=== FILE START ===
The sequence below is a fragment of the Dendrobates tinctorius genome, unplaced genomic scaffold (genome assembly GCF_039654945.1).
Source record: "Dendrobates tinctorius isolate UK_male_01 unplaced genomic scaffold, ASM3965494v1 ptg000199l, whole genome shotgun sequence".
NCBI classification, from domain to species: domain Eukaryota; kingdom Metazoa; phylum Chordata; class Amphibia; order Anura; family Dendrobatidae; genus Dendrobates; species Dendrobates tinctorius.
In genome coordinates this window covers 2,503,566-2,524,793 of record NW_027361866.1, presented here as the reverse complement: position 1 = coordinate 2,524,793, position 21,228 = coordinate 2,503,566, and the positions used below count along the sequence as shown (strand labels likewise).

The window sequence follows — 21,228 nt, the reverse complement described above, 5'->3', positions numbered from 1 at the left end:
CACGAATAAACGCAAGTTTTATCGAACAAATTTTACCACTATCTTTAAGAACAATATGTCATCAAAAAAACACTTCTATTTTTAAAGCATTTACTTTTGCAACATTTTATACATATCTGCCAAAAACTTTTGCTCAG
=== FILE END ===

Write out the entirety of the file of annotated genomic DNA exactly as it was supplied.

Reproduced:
The sequence below is a fragment of the Dendrobates tinctorius genome, unplaced genomic scaffold (genome assembly GCF_039654945.1).
Source record: "Dendrobates tinctorius isolate UK_male_01 unplaced genomic scaffold, ASM3965494v1 ptg000199l, whole genome shotgun sequence".
NCBI classification, from domain to species: domain Eukaryota; kingdom Metazoa; phylum Chordata; class Amphibia; order Anura; family Dendrobatidae; genus Dendrobates; species Dendrobates tinctorius.
In genome coordinates this window covers 2,503,566-2,524,793 of record NW_027361866.1, presented here as the reverse complement: position 1 = coordinate 2,524,793, position 21,228 = coordinate 2,503,566, and the positions used below count along the sequence as shown (strand labels likewise).

The window sequence follows — 21,228 nt, the reverse complement described above, 5'->3', positions numbered from 1 at the left end:
CACGAATAAACGCAAGTTTTATCGAACAAATTTTACCACTATCTTTAAGAACAATATGTCATCAAAAAAACACTTCTATTTTTAAAGCATTTACTTTTGCAACATTTTATACATATCTGCCAAAAACTTTTGCTCAG